Like oil, the US may be worth a lot less in a post-corona world

In February, the fall in demand for oil because of the worldwide lockdown triggered by the new coronavirus threat should have ideally been countered by a cut in production. | Photo - iStock

A few weeks ago, a school teacher in the US state of Missouri was dreaming of becoming a billionaire overnight. Convinced by the market theory of ‘buy on dips’, the elementary school teacher placed an order for 10 million barrels of oil at the Western Texas Intermediate (WTI).

In theory, it was a great idea. At the beginning of 2020, crude was trading at nearly $60 per barrel at the WTI, the benchmark bourse for oil in America. So, when it fell below $10 per barrel, the teacher thought he could be the next Warren Buffett by buying low and selling when the price goes up.

Two nights ago (April 20), while the eastern world was sleeping, the teacher’s dream turned into a nightmare. Not only did the price crash to zero, he was forced to take delivery of the barrels he had purchased. Now, with no space to store these barrels, he is looking for someone to stash them away, for a price, of course, till he is able to find a buyer.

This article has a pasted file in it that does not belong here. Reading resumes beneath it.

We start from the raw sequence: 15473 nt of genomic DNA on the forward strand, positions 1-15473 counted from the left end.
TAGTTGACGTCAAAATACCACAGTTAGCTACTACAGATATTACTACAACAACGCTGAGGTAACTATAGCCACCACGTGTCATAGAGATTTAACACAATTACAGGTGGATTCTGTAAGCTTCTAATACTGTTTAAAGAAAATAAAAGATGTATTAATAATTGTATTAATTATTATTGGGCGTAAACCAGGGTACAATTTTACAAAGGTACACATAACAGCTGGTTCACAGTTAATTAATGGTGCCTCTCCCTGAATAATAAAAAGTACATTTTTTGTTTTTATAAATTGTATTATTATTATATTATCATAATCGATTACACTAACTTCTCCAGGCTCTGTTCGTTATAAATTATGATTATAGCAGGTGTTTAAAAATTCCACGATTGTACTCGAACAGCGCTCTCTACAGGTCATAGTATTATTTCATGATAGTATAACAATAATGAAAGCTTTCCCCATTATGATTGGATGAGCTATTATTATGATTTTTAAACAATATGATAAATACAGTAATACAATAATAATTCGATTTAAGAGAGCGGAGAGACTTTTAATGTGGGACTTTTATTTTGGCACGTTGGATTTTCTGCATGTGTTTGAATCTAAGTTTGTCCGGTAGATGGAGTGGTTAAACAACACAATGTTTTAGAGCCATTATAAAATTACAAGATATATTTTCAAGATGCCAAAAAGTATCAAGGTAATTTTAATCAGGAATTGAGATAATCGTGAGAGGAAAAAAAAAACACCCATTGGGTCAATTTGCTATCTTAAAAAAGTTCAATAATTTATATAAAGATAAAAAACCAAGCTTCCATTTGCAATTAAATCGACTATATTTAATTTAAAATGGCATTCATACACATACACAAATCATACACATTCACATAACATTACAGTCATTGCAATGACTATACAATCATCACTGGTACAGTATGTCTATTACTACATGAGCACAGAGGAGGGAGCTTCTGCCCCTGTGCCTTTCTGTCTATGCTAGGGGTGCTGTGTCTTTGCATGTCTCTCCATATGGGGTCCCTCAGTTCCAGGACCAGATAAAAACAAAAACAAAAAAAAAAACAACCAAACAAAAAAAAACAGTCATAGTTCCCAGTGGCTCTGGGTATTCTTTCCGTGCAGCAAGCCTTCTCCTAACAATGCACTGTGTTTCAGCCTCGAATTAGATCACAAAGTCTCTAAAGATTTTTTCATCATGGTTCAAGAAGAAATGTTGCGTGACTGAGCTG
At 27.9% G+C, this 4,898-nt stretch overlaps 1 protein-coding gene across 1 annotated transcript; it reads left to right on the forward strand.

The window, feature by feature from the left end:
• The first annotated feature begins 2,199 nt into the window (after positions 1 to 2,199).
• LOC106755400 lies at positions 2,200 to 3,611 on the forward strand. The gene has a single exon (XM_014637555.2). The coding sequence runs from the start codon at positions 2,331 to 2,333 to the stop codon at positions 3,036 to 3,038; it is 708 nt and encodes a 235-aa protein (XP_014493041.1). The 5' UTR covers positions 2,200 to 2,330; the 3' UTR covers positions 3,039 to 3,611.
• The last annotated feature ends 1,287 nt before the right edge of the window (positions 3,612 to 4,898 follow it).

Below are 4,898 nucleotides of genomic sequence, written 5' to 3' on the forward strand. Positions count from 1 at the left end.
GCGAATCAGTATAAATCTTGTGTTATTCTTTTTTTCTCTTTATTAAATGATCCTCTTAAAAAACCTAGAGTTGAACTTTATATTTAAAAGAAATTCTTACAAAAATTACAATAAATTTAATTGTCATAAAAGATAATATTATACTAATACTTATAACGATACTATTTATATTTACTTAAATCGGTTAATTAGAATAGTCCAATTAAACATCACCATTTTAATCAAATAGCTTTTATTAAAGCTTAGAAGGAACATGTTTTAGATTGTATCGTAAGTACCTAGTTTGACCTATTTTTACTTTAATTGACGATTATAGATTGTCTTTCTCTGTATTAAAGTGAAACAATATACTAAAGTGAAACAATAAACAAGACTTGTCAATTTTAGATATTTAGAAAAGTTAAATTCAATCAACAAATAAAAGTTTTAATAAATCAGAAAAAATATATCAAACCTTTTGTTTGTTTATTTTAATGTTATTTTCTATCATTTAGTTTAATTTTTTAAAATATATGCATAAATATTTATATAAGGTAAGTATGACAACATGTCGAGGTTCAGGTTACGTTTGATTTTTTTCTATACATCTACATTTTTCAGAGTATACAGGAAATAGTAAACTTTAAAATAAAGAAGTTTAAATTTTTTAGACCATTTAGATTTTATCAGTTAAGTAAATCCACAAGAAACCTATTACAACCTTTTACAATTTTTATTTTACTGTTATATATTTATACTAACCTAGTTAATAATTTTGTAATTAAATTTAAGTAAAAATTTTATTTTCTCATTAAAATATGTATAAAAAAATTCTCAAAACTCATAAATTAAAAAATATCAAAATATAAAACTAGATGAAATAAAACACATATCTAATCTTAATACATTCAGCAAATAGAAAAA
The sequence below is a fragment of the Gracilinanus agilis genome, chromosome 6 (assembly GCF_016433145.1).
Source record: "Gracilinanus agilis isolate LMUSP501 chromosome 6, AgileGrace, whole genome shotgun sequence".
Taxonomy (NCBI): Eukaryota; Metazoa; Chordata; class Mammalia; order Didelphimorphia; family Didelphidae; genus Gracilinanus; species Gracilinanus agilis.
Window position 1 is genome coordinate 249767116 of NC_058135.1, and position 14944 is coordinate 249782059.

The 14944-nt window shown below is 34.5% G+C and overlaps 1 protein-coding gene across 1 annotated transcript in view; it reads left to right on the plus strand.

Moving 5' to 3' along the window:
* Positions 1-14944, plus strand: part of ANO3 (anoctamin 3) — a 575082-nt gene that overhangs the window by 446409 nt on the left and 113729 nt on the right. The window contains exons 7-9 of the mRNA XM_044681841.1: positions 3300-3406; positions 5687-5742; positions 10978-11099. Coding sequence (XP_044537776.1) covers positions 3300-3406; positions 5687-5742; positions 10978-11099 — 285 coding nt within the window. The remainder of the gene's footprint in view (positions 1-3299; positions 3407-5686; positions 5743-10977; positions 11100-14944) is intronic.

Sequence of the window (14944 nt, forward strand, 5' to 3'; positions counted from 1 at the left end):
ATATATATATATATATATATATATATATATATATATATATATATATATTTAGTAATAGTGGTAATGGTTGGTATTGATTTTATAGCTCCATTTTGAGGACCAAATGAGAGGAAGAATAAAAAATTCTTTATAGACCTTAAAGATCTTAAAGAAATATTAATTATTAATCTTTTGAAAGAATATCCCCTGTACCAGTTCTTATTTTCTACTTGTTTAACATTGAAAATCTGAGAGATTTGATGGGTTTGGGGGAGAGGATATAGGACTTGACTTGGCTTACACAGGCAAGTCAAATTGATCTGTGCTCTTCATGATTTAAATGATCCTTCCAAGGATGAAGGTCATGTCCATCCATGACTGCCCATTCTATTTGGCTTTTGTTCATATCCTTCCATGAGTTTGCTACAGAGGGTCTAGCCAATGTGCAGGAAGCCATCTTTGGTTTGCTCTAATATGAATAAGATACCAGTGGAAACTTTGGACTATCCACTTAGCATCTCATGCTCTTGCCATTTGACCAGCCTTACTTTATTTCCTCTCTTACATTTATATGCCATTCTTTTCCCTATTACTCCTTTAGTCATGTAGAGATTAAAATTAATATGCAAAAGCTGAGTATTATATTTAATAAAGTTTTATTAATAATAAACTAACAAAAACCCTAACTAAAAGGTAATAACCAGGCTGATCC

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Nobody knows what he teaches at Missouri’s Sherwood Elementary School, but the hapless man would have learnt a big lesson from the trade: sometimes you have to actually pay the buyer to purchase your stuff, and the price of a commodity can actually turn negative.

Many Indians may be aware of this concept. We have often heard stories of farmers dumping their produce — mostly onions — on the road after their price turned negative and the cost of transporting the stock or storing it became prohibitive. But this lesson did not help some Indian traders who, like the Missouri teacher, bought crude on the WTI and found its price turning negative. Last heard, their combined loss was estimated to be in excess of ₹500 crore.

But the real oil story isn’t about Missouri farmers and Indian traders. There are much bigger players involved. At stake are several trillions of world currencies — dollar, rouble, riyal — and the destiny of many countries.

Till a few years ago, the US relied heavily on oil imports. But since 2010, it started relying heavily on its own oil produced from shale | Photo – iStock

To understand the oil game, bear a few things in mind.